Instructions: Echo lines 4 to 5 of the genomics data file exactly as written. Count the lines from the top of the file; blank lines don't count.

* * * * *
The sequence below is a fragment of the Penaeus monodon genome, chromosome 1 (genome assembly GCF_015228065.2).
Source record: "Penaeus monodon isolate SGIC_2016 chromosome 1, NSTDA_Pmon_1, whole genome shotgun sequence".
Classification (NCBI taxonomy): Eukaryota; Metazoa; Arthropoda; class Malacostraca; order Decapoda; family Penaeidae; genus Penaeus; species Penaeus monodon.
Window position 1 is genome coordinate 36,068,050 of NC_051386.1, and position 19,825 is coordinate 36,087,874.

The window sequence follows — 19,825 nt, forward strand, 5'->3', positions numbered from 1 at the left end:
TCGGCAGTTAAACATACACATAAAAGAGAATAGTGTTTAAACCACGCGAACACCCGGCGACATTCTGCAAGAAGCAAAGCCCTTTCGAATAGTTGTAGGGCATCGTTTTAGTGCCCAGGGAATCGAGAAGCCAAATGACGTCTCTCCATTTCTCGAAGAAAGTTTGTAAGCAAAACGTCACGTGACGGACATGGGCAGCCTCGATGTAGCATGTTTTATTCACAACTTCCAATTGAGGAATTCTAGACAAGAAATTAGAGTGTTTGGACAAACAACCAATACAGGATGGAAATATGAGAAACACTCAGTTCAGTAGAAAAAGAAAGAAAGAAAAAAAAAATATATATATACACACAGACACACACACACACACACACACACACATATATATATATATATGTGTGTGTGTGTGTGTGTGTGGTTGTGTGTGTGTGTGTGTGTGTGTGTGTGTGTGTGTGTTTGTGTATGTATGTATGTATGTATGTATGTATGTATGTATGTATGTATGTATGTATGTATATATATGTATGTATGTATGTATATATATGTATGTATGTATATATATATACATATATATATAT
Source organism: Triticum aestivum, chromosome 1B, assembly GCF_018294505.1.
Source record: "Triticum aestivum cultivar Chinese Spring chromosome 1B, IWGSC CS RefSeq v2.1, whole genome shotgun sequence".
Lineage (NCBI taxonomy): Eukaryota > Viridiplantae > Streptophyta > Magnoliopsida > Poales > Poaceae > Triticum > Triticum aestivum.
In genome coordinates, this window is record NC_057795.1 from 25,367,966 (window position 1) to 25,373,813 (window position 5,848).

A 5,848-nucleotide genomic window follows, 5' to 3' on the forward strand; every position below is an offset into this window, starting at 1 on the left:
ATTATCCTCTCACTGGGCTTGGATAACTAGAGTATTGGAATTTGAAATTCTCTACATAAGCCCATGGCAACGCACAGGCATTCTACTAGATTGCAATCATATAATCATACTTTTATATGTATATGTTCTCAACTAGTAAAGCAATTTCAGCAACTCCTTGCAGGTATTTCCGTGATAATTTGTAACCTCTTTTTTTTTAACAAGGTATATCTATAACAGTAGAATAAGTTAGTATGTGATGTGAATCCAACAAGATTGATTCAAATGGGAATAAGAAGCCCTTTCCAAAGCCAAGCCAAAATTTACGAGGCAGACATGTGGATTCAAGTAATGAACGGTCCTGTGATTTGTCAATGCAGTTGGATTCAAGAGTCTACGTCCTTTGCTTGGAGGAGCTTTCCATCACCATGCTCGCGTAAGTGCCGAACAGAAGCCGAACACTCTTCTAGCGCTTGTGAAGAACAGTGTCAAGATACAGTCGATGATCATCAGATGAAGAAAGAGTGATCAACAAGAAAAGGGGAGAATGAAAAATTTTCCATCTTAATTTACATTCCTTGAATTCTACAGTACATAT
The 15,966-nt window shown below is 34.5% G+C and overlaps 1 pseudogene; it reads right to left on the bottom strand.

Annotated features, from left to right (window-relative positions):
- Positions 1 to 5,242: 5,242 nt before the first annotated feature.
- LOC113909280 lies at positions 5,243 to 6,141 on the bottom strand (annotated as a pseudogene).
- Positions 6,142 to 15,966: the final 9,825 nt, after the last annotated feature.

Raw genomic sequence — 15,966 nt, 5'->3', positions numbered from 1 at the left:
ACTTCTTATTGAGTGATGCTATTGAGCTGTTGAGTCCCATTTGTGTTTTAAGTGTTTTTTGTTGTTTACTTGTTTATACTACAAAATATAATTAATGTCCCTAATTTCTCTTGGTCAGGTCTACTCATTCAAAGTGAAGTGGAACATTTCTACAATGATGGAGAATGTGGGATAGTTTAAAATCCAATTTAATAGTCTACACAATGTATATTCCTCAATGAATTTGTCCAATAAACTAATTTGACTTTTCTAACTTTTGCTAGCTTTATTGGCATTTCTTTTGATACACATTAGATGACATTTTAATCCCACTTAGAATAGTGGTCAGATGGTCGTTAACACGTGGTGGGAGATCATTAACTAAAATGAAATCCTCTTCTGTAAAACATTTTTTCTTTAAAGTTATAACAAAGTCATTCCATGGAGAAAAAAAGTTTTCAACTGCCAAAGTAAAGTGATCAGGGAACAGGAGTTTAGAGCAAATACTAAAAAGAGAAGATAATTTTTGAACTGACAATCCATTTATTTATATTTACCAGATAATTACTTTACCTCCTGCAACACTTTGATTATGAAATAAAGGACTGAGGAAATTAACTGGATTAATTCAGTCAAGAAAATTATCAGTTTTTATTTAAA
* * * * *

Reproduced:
Window position 1 is genome coordinate 36,068,050 of NC_051386.1, and position 19,825 is coordinate 36,087,874.

The window sequence follows — 19,825 nt, forward strand, 5'->3', positions numbered from 1 at the left end: